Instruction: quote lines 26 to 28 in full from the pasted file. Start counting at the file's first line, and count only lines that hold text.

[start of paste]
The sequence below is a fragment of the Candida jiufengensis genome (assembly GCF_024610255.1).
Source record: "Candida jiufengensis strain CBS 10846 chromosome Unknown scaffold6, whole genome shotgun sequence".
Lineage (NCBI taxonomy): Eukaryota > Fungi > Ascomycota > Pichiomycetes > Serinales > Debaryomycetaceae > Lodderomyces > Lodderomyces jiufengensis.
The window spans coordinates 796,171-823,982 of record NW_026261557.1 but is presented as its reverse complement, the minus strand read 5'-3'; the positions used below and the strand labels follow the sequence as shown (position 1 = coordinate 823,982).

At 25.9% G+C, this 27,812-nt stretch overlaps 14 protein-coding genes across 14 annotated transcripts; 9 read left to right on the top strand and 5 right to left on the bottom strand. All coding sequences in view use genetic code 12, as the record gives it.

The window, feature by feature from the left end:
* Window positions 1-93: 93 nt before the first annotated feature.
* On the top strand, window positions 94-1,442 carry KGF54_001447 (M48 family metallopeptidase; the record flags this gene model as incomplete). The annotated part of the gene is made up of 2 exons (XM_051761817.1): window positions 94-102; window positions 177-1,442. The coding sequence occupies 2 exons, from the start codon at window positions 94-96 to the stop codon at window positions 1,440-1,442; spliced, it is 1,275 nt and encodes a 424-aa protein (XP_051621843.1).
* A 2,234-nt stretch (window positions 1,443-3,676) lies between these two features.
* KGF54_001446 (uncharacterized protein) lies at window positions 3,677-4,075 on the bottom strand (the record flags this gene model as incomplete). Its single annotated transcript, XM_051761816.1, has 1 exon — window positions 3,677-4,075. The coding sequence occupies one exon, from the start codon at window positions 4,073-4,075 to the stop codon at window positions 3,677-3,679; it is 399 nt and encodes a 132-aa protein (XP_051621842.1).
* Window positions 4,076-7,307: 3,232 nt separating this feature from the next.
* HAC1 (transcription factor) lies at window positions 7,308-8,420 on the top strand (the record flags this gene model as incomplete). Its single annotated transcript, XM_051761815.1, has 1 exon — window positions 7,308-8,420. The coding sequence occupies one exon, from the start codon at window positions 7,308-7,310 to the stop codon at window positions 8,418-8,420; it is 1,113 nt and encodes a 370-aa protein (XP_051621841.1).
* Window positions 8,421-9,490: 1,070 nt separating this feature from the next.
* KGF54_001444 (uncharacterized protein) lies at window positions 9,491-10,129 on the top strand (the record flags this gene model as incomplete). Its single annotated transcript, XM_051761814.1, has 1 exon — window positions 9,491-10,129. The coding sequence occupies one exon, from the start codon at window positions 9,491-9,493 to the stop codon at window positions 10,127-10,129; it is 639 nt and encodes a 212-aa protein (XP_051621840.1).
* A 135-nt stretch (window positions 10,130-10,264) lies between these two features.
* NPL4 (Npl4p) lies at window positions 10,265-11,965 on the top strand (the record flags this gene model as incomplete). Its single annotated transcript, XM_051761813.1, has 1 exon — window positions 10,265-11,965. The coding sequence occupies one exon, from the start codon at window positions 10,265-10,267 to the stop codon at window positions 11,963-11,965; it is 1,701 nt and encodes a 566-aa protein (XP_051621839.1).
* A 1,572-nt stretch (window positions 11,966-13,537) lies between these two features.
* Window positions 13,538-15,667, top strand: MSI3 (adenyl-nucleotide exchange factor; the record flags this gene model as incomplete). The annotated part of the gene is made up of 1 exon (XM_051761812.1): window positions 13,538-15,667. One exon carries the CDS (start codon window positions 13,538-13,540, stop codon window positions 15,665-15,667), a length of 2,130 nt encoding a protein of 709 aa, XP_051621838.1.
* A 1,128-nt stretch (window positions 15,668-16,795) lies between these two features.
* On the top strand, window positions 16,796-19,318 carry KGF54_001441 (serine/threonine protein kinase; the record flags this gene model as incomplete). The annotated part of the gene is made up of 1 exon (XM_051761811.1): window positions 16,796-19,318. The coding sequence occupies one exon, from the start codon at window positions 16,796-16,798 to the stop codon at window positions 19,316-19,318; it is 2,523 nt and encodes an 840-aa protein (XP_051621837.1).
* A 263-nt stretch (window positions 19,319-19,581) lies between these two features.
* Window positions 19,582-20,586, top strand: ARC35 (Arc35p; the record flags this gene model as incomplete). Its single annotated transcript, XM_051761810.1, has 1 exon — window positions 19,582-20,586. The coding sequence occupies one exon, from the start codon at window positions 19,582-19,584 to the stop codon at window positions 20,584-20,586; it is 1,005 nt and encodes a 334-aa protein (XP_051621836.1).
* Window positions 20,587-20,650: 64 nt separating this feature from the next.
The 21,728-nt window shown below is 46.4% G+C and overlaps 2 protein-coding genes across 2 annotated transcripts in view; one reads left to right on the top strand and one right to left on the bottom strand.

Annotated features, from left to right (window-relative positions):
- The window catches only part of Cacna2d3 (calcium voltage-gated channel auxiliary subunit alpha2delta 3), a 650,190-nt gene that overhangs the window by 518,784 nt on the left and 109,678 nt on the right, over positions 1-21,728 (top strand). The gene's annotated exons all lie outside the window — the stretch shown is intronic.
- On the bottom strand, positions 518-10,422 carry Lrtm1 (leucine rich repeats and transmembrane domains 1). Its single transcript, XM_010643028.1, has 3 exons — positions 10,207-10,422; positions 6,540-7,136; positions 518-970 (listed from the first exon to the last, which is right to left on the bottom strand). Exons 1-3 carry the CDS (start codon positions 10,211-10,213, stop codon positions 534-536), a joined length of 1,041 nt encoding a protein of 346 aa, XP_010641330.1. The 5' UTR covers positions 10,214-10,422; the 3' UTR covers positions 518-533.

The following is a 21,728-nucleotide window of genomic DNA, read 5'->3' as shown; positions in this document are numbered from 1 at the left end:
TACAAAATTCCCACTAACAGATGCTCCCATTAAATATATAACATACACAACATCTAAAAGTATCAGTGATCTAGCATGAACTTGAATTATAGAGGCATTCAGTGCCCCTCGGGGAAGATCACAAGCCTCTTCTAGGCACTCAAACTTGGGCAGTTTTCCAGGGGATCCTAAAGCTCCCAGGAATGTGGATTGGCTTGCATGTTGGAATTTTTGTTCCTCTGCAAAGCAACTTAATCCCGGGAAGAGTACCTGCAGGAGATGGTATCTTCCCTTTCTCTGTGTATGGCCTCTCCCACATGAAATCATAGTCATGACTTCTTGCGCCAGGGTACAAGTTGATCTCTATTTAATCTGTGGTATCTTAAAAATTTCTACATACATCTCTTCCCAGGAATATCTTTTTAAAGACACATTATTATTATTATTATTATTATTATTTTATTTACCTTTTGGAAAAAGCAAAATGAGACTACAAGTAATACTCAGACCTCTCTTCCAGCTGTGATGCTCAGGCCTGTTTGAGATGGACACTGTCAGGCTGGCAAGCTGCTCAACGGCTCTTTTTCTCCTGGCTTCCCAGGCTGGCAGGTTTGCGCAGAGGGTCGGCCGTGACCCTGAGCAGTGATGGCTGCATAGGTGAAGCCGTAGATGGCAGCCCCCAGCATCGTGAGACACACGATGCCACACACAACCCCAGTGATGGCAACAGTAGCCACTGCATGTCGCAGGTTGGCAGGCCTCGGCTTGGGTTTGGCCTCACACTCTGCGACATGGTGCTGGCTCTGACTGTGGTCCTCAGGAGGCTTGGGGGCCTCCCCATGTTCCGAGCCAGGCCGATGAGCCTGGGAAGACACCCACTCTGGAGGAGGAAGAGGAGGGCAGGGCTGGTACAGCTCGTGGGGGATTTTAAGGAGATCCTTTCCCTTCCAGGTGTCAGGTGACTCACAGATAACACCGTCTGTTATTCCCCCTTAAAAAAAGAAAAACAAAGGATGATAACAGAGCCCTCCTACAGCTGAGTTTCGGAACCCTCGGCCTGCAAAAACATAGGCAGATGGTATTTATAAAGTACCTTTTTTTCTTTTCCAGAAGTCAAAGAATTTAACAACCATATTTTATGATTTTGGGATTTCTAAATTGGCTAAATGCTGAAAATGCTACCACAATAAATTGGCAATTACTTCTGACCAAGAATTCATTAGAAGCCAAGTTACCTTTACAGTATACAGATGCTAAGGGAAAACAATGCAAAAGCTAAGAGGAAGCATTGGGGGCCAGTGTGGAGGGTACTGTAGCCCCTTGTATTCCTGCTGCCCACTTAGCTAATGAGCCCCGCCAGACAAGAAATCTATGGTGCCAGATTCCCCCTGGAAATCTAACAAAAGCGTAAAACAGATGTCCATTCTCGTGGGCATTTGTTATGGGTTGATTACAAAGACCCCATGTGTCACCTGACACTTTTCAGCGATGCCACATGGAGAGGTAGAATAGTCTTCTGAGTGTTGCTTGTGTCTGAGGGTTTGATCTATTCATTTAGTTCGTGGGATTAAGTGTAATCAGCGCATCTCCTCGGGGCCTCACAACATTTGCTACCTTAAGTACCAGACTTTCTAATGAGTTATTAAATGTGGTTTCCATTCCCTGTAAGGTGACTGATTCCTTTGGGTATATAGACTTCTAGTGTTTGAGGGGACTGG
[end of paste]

- The window catches only part of Cacna2d3 (calcium voltage-gated channel auxiliary subunit alpha2delta 3), a 650,190-nt gene that overhangs the window by 518,784 nt on the left and 109,678 nt on the right, over positions 1-21,728 (top strand). The gene's annotated exons all lie outside the window — the stretch shown is intronic.
- On the bottom strand, positions 518-10,422 carry Lrtm1 (leucine rich repeats and transmembrane domains 1). Its single transcript, XM_010643028.1, has 3 exons — positions 10,207-10,422; positions 6,540-7,136; positions 518-970 (listed from the first exon to the last, which is right to left on the bottom strand). Exons 1-3 carry the CDS (start codon positions 10,211-10,213, stop codon positions 534-536), a joined length of 1,041 nt encoding a protein of 346 aa, XP_010641330.1. The 5' UTR covers positions 10,214-10,422; the 3' UTR covers positions 518-533.

The following is a 21,728-nucleotide window of genomic DNA, read 5'->3' as shown; positions in this document are numbered from 1 at the left end: